Traumasensibles Yoga (with 🇬🇧 subtitles)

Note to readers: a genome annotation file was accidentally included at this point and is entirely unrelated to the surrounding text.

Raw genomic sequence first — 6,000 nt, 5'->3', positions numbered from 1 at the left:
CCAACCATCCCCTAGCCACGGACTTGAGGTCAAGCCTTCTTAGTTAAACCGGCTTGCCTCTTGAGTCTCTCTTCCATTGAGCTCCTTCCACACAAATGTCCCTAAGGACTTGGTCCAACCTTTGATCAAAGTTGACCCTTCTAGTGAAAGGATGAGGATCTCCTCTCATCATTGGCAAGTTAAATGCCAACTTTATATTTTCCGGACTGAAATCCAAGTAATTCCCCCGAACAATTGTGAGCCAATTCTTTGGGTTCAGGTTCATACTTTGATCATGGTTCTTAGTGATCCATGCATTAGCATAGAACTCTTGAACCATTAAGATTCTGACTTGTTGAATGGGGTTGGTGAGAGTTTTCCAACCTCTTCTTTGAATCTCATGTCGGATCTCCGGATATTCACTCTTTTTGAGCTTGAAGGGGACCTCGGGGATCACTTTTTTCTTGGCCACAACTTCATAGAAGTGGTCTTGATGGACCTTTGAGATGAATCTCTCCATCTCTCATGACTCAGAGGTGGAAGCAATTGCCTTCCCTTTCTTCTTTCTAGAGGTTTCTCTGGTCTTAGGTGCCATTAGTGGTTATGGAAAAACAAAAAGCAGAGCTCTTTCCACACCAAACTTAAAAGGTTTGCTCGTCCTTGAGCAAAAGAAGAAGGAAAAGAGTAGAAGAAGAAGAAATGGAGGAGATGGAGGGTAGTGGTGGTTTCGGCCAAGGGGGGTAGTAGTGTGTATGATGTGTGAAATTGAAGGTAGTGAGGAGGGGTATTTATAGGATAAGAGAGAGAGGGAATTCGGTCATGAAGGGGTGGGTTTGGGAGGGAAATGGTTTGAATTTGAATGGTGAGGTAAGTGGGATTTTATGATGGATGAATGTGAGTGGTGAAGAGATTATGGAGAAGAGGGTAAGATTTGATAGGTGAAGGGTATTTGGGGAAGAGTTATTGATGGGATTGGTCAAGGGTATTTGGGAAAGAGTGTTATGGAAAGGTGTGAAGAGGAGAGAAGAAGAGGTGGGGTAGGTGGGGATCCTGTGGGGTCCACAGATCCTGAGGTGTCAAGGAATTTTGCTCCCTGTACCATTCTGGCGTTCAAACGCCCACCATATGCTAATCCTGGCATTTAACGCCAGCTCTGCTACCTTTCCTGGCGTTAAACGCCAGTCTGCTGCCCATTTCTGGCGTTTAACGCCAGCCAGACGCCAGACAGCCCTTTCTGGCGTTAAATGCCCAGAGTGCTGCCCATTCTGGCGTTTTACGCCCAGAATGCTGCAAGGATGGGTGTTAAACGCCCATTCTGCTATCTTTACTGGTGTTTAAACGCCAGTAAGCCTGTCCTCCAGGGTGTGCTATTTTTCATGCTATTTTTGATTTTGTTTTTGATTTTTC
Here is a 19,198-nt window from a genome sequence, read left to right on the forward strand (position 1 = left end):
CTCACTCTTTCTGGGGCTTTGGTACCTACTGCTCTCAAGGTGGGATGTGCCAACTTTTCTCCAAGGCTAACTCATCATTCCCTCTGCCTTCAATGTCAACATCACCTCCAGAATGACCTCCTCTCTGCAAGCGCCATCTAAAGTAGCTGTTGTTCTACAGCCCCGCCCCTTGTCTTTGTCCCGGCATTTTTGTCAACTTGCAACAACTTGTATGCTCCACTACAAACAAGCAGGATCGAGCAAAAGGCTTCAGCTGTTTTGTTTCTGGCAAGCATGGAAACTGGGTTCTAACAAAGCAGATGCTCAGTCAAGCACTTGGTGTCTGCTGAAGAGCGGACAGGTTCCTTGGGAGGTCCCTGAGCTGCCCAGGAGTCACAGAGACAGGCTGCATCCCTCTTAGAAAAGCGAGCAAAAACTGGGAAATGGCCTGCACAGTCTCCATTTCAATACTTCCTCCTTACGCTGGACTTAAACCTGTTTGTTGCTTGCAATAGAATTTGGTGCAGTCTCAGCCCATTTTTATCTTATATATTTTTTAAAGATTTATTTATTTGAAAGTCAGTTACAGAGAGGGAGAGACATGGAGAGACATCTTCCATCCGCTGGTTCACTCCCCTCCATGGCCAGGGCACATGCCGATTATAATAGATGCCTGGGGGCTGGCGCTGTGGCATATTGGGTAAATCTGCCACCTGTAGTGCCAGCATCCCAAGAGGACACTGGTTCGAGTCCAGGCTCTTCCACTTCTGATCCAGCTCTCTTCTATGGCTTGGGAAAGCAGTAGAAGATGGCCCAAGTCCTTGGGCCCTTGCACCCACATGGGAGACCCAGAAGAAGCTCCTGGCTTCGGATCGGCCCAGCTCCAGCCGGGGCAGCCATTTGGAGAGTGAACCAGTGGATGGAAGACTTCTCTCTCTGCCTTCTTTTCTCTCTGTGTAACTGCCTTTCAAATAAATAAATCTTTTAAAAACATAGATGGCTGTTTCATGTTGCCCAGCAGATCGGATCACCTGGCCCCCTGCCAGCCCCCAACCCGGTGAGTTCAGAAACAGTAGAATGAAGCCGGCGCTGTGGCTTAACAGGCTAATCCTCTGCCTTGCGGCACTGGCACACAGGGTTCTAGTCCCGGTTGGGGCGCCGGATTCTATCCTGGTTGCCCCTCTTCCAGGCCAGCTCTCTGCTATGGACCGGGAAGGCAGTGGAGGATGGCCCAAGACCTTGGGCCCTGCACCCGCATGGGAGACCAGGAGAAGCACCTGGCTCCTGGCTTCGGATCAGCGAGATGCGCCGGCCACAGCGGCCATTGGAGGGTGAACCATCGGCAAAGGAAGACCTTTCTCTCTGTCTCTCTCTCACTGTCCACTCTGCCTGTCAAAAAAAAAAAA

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Hello my dears. I’ve prepared a video about trauma sensitive yoga for you. I’d like to explain to you what a trauma is and talk about the differences between traumasensitive yoga and regular classes. I bought a book, so if someone is really interested in this topic, I’ve got a lot of information from the book. I can imagine really well that if we start to teach yoga classes with many people, there will be for sure some students with trauma experiences. That’s why I’d like to some educational work because it is really near to my heart, that we can better understand the traumatized people, that we feel more safe and know how to react when a yoga student has a flashback or shows any kind of trauma response. At the beginning I’d like to start by explaining the definition of trauma Is trauma the situation which happened in the past? Yes and No. Two people can experience the same event and only one of them gets traumatized and develops PTSD. And how is that possible? It’s because trauma is very, very individual. Trauma has to do with this (individualities), it has to do with coping skills from the brain and the person itself Which means, when your brain is so overwhelmed by the current situation and there is no chance to deal with the situation nor a chance to classify this situation in the usual categories and because of this it’s completely overwhelmed and confused: This can cause a trauma. Trauma is much more than a story about something that happened long ago The emotions and physical sensations that were imprinted during the trauma are experienced not as memories but as disruptive physical reactions in the present That imprint has ongoing consequences for how the human organism manages to survive in the present. Trauma results in a fundamental reorganization of the way mind and body manage perceptions. We already listened to the presentation obout the nervous system I persume all of us heard about “fight or flight”-reactions once before. But what happens when neither fight nor flight work? What happens when danger verges on you What happens when this situation of stress comes but you can’t escape it by fleeing and you can’t escape by fighting against it? Freeze It’s like when you are in the green area it means that you are well grounded. Like when we are all sitting in a cross-legged position in our yoga class. feeling our bottom on the ground and feeling connected to ourselves and the people around us: This is the green area. But when suddenly the tiger appears that starts chasing us, our energy and the level of arousal increase. Then, all our thoughts start spiraling palms are getting sweaty you start getting this fidgety feeling or maybe even start reacting more annoyed then usual. You just get into the “fight or flight” – mode. We want to leave the situation Maybe a memory comes to the surface during the mediation Something triggers you and we notice all the e.g anger Now we are in the red area, We’re no longer grounded and can sit down with ease. We become unsettled and want to get up Maybe critical thoughts arise and we start criticizing ourselved and the ones around us. When we’re in the green area, when we’re content with ourselvbes, we don’t even feel the need to criticize anyone. That’s something that everybody already experienced at some point. That’s completly normal. All these three states are completly normal. And the way the human organism reacts to a traumatic event is a normal reaction to an abnormal event. That is extremly important: It’s a normal reaction to an abnormal situation. If a traumatic event would occur, the survival energy, the level of arousal would increase and it comes to a peek-point where the organism is just completly overwhelmed and can not cope anymore. It’s like a lightning stroke and the curve which displays the level of arousal would drop to the lowest point. It would even drop under the green area. I will call it the “black area” Our arousal level is even higher than the red area, but because the body can’t hold it anymore, it shows this play-dead reflex to prevent further serious damage. Freeze. In wildlife you could observe animals randomly shake and quiver The body of the animal is shaking to release all the energy. We already did that when we practised e.g certain Kundalini exercises, Animals do that completly intuitively and instinctively. It’s a completly normal reaction only we, as humans unlearned it because of social conditioning. “It looks weird, we don’t do that.” Actually, that is the healthiest reaction ever. Shaking out the stress and the trauma energy can even prevent PTSD. What is a trigger? We heard a few times “If something triggers you, find out what it is, understand it and learn to embrace it.” But what is a trigger? Triggers can be literally everything and anything. It can be a certain smell, certain people, certain movements, a certain light situation, a certain kind of touch, a certain word. Maybe a person who is not traumatized does not understand why a traumatized person suddenly shows “inappropriate behaviour”, because you’ve e.g practised a certain asana (yoga posture) which reminded the yoga student of a traumatic experience in the past because you turned off the light during shavasana (end relaxation) because the person on the next yoga mat is a man because a certain smell which was supposed to be relaxing was put in an air diffusor and triggered a trauma response. And suddenly a person in the yoga studio starts crying and you, as a yoga teacher are just utterly confused. It does NOT mean that you did something wrong. I’d like to read a passage from this book. Often times, the traumatized people want to talk about what happened to them. They try to find a way to release all the tension, the stress and the energy that they’re holding inside. They try to soothe themselved by doing that. Unfortunately, sometimes talking about the trauma can make it even worse. Maybe they get reminded of even more details while talking. Traumatized people also tend to get pulled into a “trauma vortex”. One thing triggers them and then it starts and you’re basically sucked into the past and they can have a really hard time to stop this automatic pattern. And if you continue to talk and talk and talk, maybe you’ll feel better afterwards, but almost certainly, you’ll end up feeling even more tense. I find that a beautiful example for how if we come back to our example for earlier, the yogateacher was well grounded in the “green area” and she calmly stood on her feet in Tadasana (mountain posture). At the beginning the student was still really excited and wanted to release the energy by talking about her past. Maybe that would have helped, maybe not. We don’t know. By synchronizing their breaths, they managed to arrive on the same level. Both were now in the green, calm area. I find it so beautiful to see how this yogateacher treated her triggered student. She had her strategies: Breathing together and looking eachother in the eyes. Eye contact is crucial. When you’re triggered, when you’re in the midset of a flashback, then you’re more in the past then in the present. You’re very disconnected and detached from your surroundings. A part of you is still living in the traumatic past. You’re in the red area, you’re no longer in the red area. The well regulated, grounded green area is linked to the vagus nerve. The vagus nerve runs through the body, from the brain to the stomach. It can be stimulated and activated by social engagement. Your dysregulated nervous system can become more regulated by the help of another better regulated nervous system. Yoga can help with that. Experiences like that can… If you’ve been through trauma you no longer have a feeling of internal safety. Your sense of being at home in your body gets destroyed by the trauma. You lose control over your body. Your body feels like the enemy. It feels like your body is working against you. If you’d go to a triggered person and say “It’s not that bad. Pull yourself together.” If you try to rationalize their fear.. it just won’t work. When a traumatized human gets triggerd, the amygdala (emotional alarm bell of the brain) takes over. This part of the brain does not differentiate between past and present. A timeline simply no longer exists. It does not thing “Oh, what scares me does not belong in the present. It belongs in the past.” That does not work in this moment. The threat, the danger is NOW. Breathing together, standing together. Regaining a feeling of internal safety, that is what really helps. Why traumasensitive yoga? What is the difference between traumasensitive yoga and regular, not trauma-informed yoga? There’s a big focus on the presence and awareness in the “here and now” instead of the “there and then”. When it comes to yoga, this always plays a big role. For traumatized humans this is even more significant. Their bodies, their nervous systems can finally learn that the danger is over. The amygdala can finally get some rest. The neocortex (responsible for making rational decisions and processing events) gets activated again. The feeling of internal safety can replace the hypervigilance (constant checking for danger). If you haven’t yet processed your trauma, your whole system is still “on alert”. Trauamsensitive yoga can help to create a mindful relationship to the body. As I already said, the body can often feel like the enemy because it shows all these symptoms that the traumatized individual does not understand. Understanding and making sense of the trauma responses shows can help to make peace with the body. Self regulation. Expanding the window of tolerance. That’s what I was talking about when I mentioned the red and the green area. The window of tolerance is the green area, the one between the red and the black area. The red area potrays a state of “too much energy”, it is hyperaroused. The black area is hypoaroused, it’s “too less energy”. Freeze. You’re not present in your body, it’s feeling like you have no feelings at all. Numbness. By practising yoga you can expand the window of tolerance. You learn to tolerate body sensations and emotions. Your body learns to be able to cope with them. Self-regulation The student in the red area and the teacher in the green area could approach eachother by breathing together. That’s called co-regulation. If the student is able to soothe themselve, then that’s called self-regulation. By practising the things they learnt in the yoga class alone at home, e.g breathwork. By sitting down and bringing the awareness to the connection of the body and the ground. By practising certain asanas (body postures) or doing some breathing exercises. When you’re living in a world of trauma you don’t want to experiment and try new things. The brain is designed for survival and surviving is all that matters when your trauma is still unprocessed. There’s no space for curiosity, experimenting with new asanas e.g pincha (forearm stand). I have no clue how to translate this 😀 Yoga can help you to become more curious, to want to try new things and to grow. Making new experiences. It can start with very simple things During the meditation you can decide whether you want to place your left hand in your right hand or the right in the left one. Do I want to turn the palms of my hands up or down? I decide whether I want to do chaturanga (low plank) or practise knee-chest-chin. This can strengthen the belief in the personal self-efficacy. You realize that you are in control over your body. You can make a change. If you notice that you’re cold, you can get a jacket or a blanket. You realize that you can change something. For sure that can improve the feeling of self-worth. By that shame can decrease. Shame is so deeply connected to trauma. I already mentioned “grounding” so many times. Aromatherapy, e.g lavender can also help you feel more grounded. You can also practise a chakra meditation and focus on your root chakra. It is associated with courage, stability and safety. This feeling of internal safety is what traumatized people are lacking and missing. That’s why this is such a sensitive chakra for traumatized people. And it is so precious to clear and heal it. Another really important topic: Hands-On Assists. Depending on which kind of trauma you experienced, assists that include touching the body can be really, really challenging and even triggering. I saw a nice picture with cards that say “yes hands, no hands” The student does not even have to say beforehand whether he wants to be adjusted or not. These cards could be e.g placed at the entry and everyone can take one. Those who do not struggle with being touched they may not even need one. And those who struggle with being physically adjusted can either give the card to the teacher or just put it on their yoga mat. For sure the yoga teacher could just try touching them and give a certain assist without asking. Maybe they would notice that the student’s body suddenly gets really tense. Or just by approaching the student you can see their increasing discomfort. The traumatized people are already chronically stressed and they are going to be grateful for all the stress that you spare them. I find asking for consent has a lot to do with respect and to me it’s just not negotiable. If you know that someone is okay with being touched, let them know what you’re going to do. Tell them “I’m going to touch your leg, your belly, your shoulder.” Always say what you do. That can prevent the student from feeling out of control. “I get touched without permission and I can’t change it.” Remember the fight/flight and especially the freeze response. Maybe the person is still so trapped and stuck in the traumatic past, that she could not even say: “Please don’t do that. Please don’t touch me.” Maybe you wouldn’t even see a reaction. Maybe the person, in a desperate attempt to protect herself, surpresses all her reactions so much that you don’t even see their reaction (discomfort, pain etc.) You might have now successfully adjusted their foot and it’s now in a perfect position but at the same time the person is now feeling extremly unwell. Not only the connection to yourself, also the connection to other people… It does not even have to be a direct face-to-face connection I remember one yoga class when I opened my eyes and saw everyone collectively rising their arms during the warm-up We were all bringing our hands together in prayer in front of the heart. Synchronizing the movements at the beginning of the class, to me it created such a powerful feeling of community. When we’re chanting “Om” together, it makes me feel so connected. And you don’t even have to directly interact with another human which could possibly cause anxiety. These are things that are rather easy to learn and they can simply make you feel more safe. You can notice that you can do something and nothing bad will happen. Just to realize that it is okay to take up space. When you survived trauma you want to take up as less space as possible. You don’t want to be in your body You would just prefer not to be there, not to exist at all. And to learn powerful postures like Warrior ll to learn to extend your arms and to bravely look straight over your hands, that creates such a different feeling in your body. (LIFECHANGING!) Maybe these people have never felt like that in their whole lives. It can be so incredibly healing. For everyone. Especially for those with traumatic experiences. Thank you for your attention ♥